It may not be something that some framers want to admit, but there are times when conservation framing and materials just aren’t needed. Inexpensive digital prints, temporary displays, and items used for fashionable, short-term décor may not require the top tier of protection and can be framed adequately with basic materials like regular glass. But, what makes your regular glass just so regular?
You may know it by a number of names – regular glass, standard glass, framing glass, or float glass – but your run-of- the-mill 2.5mm glass is still a go-to for many framers due of its cost-efficiency and ease of use. Regular glass is the most basic glazing option. It can be easily recognized by its slight green tone that is a result of the iron-oxide in the glass’ soda-lime base. The iron-oxide is not removed to keep costs reasonable and to offer an entry-level glazing option. But, the green hue of regular glass is still easy to work with and not a major detriment for most trained framers.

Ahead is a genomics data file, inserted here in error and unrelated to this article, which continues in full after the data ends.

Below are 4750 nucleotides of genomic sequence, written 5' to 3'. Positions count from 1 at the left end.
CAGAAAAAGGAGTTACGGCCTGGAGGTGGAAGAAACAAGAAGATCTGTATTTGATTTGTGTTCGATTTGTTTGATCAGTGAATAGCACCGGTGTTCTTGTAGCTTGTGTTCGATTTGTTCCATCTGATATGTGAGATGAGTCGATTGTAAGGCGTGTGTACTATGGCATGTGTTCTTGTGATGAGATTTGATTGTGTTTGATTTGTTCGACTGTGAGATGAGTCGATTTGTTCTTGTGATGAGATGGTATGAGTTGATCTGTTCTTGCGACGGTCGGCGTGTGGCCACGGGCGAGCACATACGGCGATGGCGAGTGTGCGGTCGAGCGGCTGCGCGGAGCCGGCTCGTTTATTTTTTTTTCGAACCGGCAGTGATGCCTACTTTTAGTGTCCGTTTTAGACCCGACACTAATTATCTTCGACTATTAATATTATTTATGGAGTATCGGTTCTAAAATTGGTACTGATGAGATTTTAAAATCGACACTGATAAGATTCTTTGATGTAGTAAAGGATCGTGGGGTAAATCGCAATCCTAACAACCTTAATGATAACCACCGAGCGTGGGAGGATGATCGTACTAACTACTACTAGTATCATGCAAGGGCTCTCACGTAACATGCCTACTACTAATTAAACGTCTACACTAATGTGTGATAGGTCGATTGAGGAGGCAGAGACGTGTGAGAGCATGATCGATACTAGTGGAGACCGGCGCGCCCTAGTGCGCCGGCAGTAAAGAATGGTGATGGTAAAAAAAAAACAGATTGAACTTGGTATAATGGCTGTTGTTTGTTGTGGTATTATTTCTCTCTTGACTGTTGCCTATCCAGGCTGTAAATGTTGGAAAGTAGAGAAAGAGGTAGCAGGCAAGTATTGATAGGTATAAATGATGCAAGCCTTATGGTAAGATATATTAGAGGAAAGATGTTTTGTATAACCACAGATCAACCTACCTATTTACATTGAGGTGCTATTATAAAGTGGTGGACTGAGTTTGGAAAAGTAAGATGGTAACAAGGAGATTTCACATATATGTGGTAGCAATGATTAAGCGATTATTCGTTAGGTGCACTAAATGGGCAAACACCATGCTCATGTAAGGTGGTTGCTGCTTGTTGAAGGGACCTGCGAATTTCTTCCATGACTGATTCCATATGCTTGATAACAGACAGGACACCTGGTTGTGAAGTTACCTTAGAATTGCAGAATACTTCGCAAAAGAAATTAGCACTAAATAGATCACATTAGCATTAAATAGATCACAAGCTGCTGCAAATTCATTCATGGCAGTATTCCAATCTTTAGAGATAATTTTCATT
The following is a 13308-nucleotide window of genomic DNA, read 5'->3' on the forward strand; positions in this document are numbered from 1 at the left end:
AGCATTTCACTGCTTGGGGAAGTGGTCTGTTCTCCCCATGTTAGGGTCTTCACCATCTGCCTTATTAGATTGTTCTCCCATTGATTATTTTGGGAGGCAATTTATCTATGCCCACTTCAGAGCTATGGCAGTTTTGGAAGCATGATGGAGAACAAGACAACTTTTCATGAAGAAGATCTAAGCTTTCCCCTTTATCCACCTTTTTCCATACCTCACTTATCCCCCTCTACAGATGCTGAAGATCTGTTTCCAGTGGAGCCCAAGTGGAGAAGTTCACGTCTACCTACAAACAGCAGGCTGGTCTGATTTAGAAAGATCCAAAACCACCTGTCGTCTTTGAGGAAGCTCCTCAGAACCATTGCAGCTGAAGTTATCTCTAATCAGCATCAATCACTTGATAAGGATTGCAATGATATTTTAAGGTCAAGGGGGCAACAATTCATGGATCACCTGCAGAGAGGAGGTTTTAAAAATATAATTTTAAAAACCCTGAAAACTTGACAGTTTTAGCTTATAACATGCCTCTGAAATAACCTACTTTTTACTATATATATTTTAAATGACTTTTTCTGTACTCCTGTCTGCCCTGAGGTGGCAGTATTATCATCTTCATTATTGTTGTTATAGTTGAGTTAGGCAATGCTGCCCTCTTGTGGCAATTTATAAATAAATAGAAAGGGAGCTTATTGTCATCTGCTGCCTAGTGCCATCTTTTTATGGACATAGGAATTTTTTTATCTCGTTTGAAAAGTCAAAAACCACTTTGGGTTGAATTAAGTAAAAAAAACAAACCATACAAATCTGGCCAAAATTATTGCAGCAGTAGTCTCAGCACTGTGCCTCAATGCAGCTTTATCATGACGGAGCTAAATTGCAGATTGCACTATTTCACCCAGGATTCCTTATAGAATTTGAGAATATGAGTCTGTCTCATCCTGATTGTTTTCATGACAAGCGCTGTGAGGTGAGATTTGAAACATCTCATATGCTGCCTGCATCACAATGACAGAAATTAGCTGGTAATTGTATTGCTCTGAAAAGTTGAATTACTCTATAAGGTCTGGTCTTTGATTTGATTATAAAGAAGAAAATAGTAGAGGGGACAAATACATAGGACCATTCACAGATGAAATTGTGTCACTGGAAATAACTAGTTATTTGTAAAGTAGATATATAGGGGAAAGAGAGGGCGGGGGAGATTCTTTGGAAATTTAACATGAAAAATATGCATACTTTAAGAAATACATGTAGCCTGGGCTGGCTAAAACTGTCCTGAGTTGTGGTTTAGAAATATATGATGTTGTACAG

A small glass sample when selecting matboard can always help you negotiate any colour changes that will occur. Beyond acting as physical protection for your artwork, and despite its name, there are reasons that regular glass is still a viable glazing option for many artworks. While it is not typically treated to offer UV filtration, the physical properties of any glass will block a percentage of UV light.
Regular glass offers 45% protection against harmful UV rays, All other foamboard products at regular price which is far from conservation standards, but still offers some protection for your artwork. If higher UV filtration is required, you should opt for a specialty-coated glass instead.
Regular glass transmits approximately 90% of all light through the glass, so it appears quite clear, but 8% of that light is reflected back to your eye, causing a sparkle, reflection, or glare. It’s easy to see regular glass as a fairly basic product, because it is just that. It’s a framing staple that is still a component that many framers and customers rely on. There will always be items to be framed that don’t need the upsell of a specialty glass, and customers who simply don’t want to pay for a higher-end product.
% of light passing
% of light reflected
% of UV rays
blocked by glass
Museum Glass Transmission
% of light passing through glass 90% 97%
Reflection % of light reflected 8% 1% UV Protection